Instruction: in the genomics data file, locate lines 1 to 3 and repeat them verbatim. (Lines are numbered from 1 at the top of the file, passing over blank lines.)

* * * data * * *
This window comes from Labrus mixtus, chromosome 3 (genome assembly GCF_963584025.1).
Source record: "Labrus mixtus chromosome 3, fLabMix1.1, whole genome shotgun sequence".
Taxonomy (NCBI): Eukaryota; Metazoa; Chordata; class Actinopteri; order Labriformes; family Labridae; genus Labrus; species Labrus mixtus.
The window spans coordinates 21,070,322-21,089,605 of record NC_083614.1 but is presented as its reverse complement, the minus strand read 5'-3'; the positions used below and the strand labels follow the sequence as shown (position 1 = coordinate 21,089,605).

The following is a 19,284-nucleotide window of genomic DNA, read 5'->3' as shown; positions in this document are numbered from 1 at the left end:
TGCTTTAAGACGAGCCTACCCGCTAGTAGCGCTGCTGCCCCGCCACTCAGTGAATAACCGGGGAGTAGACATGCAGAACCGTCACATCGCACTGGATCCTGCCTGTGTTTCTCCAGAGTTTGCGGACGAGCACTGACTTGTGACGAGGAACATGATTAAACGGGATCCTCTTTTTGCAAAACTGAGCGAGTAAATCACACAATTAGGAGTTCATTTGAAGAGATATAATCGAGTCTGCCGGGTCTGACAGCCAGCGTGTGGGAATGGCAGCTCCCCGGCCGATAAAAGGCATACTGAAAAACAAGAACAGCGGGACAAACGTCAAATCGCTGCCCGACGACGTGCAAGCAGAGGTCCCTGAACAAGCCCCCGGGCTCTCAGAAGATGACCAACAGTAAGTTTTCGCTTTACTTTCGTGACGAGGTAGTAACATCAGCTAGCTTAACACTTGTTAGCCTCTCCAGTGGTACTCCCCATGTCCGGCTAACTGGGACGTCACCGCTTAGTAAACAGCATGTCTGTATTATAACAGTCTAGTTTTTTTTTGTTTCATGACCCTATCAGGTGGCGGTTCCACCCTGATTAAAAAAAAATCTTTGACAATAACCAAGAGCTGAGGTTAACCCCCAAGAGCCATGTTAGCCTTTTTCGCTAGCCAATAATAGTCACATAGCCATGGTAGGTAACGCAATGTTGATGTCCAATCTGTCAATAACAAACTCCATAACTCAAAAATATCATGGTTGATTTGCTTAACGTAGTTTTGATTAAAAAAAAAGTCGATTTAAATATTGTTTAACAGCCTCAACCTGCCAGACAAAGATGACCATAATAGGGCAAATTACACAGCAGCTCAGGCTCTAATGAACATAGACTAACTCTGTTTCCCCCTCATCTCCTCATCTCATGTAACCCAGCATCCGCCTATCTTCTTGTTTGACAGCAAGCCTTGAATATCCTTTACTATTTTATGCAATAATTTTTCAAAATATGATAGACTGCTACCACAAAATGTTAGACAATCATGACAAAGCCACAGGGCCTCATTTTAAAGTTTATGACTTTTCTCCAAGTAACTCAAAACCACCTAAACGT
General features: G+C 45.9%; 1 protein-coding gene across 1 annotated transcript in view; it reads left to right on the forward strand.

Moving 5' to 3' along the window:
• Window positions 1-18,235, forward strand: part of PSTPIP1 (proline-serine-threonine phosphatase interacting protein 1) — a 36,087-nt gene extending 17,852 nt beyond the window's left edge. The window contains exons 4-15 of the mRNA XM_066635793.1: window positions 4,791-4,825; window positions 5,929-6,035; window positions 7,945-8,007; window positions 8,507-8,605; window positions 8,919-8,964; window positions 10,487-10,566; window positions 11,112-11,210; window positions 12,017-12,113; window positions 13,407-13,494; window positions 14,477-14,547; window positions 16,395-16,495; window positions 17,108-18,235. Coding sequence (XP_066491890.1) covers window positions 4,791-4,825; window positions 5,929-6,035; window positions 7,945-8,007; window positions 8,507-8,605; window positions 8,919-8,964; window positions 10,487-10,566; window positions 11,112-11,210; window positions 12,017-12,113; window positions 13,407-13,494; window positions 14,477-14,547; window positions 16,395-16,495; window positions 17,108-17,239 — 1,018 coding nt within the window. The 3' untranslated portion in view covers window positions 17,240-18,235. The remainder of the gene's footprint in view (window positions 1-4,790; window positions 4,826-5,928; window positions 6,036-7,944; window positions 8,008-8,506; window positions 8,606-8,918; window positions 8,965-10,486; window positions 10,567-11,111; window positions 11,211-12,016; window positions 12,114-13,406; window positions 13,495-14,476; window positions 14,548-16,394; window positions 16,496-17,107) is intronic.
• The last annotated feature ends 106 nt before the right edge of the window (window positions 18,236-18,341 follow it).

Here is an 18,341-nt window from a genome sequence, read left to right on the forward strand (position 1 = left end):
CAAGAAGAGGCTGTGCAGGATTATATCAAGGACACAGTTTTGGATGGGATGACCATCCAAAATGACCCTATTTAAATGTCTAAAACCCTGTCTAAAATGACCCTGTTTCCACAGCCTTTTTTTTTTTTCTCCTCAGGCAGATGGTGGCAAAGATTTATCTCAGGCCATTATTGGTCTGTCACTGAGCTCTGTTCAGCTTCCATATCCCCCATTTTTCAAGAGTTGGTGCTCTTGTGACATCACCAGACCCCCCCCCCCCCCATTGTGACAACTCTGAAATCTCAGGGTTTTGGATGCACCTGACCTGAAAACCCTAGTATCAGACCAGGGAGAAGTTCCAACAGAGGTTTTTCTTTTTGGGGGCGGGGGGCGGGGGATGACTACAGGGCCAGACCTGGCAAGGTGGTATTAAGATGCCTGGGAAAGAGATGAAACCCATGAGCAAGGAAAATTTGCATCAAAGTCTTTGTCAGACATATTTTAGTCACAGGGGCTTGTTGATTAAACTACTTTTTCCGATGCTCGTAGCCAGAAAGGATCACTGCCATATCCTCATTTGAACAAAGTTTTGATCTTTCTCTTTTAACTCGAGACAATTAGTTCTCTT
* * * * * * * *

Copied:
This window comes from Labrus mixtus, chromosome 3 (genome assembly GCF_963584025.1).
Source record: "Labrus mixtus chromosome 3, fLabMix1.1, whole genome shotgun sequence".
Taxonomy (NCBI): Eukaryota; Metazoa; Chordata; class Actinopteri; order Labriformes; family Labridae; genus Labrus; species Labrus mixtus.